|When it comes to parvovirus, prevention is better than cure. Yuuki wouldn't know of course: she was vaccinated as a pup. Sometimes, its nice NOT to know what you're missing out on.|
Parvovirus is a nasty, nasty virus with a high mortality in untreated dogs. The majority of victims in Australia are puppies. It can be costly to treat because affected puppies require lengthy periods of hospitalisation and intensive care. The irony is that many people who own affected dogs cannot afford to treat the animals, as they may not have been able to afford the vaccine which protects against the virus in the first place.
(The issue of economics is a whole can of worms, but skimping on vaccines is a false economy – if you cannot afford to vaccinate dogs, you cannot afford to breed them).
It is an awful, painful gastrointestinal condition which causes haemorrhagic vomiting and diarrhoea, as well as other complications like intussusceptions and myocarditis. Parvo puppies look absolutely miserable.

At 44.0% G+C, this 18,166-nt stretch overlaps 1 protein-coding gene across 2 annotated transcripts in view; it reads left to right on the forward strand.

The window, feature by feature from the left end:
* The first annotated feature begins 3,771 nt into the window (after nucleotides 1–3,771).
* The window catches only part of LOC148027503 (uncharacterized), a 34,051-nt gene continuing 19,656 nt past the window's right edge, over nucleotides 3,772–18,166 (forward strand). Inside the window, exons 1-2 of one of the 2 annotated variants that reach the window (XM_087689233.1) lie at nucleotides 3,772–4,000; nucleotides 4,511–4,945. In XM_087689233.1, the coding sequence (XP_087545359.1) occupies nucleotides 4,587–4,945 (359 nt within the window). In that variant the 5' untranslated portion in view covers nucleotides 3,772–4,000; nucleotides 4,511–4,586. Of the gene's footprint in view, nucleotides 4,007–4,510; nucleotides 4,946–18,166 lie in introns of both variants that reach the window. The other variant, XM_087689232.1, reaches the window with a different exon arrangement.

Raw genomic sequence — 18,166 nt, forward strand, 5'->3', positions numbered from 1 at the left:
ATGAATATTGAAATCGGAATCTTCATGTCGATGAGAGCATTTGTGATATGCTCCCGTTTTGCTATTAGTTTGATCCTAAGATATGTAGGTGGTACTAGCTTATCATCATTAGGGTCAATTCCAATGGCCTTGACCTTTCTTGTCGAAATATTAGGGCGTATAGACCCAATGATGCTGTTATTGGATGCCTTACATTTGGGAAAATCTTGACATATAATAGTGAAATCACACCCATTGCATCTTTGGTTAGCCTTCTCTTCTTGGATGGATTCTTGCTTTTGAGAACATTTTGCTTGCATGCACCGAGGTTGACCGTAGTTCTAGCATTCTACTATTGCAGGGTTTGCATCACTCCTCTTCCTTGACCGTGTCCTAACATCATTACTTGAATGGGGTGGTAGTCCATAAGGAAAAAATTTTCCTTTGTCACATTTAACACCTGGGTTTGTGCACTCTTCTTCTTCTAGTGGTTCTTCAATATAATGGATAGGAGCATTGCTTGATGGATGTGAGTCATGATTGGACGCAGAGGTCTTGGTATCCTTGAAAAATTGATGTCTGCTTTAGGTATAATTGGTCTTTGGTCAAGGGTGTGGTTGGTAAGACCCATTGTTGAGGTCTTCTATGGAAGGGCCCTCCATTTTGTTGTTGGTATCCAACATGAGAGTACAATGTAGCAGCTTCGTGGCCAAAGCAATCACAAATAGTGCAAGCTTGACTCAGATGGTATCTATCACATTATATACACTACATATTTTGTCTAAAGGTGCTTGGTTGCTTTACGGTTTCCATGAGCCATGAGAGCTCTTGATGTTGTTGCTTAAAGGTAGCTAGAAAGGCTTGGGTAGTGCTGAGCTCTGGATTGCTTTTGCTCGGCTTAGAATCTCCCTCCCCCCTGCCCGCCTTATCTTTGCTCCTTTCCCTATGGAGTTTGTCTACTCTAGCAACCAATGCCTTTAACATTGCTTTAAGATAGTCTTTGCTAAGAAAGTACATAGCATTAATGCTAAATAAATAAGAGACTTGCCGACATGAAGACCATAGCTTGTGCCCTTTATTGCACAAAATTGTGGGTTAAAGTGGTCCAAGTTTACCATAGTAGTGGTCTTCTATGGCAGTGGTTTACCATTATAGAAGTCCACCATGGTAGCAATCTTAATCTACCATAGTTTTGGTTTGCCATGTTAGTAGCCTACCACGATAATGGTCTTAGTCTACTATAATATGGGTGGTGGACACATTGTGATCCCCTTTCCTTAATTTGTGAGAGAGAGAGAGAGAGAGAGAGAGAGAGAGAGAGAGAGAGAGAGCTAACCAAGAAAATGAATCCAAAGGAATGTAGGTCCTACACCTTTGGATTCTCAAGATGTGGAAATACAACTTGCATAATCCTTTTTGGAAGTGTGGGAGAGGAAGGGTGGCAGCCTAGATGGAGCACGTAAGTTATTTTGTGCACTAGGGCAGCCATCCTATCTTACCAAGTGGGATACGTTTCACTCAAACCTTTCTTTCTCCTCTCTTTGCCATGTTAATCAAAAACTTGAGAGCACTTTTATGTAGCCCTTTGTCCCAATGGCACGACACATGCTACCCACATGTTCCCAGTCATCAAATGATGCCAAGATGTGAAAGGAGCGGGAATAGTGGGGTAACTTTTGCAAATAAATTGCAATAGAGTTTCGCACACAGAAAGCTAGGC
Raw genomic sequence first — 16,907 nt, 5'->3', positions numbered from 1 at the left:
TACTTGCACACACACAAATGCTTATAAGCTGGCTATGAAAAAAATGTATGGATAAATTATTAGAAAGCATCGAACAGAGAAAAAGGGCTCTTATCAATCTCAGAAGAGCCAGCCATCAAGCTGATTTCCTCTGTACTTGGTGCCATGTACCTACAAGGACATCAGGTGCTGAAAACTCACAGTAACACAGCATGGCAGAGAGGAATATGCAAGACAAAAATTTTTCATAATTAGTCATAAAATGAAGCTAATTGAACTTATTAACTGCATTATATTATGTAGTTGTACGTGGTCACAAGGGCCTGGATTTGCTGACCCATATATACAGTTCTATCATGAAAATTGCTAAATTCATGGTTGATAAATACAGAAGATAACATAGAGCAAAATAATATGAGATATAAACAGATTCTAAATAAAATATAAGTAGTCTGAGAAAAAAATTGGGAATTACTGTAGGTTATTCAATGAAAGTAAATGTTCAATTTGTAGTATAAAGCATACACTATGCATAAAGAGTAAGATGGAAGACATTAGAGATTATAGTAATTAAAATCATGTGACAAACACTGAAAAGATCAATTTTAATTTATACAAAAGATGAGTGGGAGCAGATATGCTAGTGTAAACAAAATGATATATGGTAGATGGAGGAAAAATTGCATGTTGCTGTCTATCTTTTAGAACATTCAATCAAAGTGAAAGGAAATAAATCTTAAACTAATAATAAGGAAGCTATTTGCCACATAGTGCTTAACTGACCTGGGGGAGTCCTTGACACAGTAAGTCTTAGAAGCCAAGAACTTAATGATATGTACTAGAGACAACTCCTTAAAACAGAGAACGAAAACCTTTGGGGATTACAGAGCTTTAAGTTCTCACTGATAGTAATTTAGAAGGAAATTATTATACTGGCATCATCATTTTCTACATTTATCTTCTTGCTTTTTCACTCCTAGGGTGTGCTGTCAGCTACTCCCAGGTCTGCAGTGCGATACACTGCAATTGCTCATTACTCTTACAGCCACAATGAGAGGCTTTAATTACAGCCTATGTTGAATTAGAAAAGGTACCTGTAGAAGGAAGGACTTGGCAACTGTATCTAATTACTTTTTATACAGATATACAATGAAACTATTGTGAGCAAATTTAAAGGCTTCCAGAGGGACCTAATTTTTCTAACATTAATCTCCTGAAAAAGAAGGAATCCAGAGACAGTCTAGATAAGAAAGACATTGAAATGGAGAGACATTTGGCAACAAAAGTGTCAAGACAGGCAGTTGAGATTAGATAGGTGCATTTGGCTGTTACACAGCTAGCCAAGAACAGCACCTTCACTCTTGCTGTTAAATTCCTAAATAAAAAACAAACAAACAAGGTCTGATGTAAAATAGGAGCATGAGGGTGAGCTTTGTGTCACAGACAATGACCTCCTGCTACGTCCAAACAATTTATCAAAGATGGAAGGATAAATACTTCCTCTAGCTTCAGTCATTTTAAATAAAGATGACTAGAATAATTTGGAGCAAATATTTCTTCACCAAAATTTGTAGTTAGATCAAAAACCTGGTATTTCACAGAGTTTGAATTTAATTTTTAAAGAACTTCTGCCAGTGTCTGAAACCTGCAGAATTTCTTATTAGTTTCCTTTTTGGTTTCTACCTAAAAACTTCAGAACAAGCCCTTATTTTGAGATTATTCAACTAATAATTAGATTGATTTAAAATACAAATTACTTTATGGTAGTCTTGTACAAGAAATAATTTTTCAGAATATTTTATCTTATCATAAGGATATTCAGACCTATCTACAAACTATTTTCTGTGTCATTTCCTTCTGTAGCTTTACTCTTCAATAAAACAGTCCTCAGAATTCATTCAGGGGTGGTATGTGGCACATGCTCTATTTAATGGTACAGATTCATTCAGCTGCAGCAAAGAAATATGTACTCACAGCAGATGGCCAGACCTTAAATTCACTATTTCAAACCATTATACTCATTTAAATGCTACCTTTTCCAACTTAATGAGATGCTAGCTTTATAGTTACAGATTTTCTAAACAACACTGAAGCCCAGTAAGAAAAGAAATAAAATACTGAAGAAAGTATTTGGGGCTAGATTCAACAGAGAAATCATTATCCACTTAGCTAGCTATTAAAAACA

Another issue is that parvovirus may affect multiple animals, for example a whole litter of puppies. Treating multiple animals adds up.
When I graduated, the consensus was either hospitalise affected animals, or euthanase. There wasn’t really an alternative. A few years ago I visited The Gateway Animal Clinical in Cleveland which had been treating parvo dogs as outpatients out of necessity.
Colorado State University veterinarians have developed a protocol for outpatient care of parvo cases which MAY be helpful in some cases. The protocol is available online.
They are very clear that this is not a replacement for the gold standard, and note that “Standard of care treatment should be offered and refusal to follow that protocol documented in the medical record prior to offering this as an alternative”.
Nonetheless, it may save some dogs. It will still cost money, and this protocol requires huge commitment on the part of the owner to nurse and care for the affected puppy or puppies, but it may just get them through it.
One concern in treating dogs with parvovirus as outpatients is the potential for environmental contamination. Parvovirus survives in the environment for prolonged periods of time, and can infect other dogs. It is imperative that all other dogs within and entering that environment are vaccinated.
The protocol can be found here.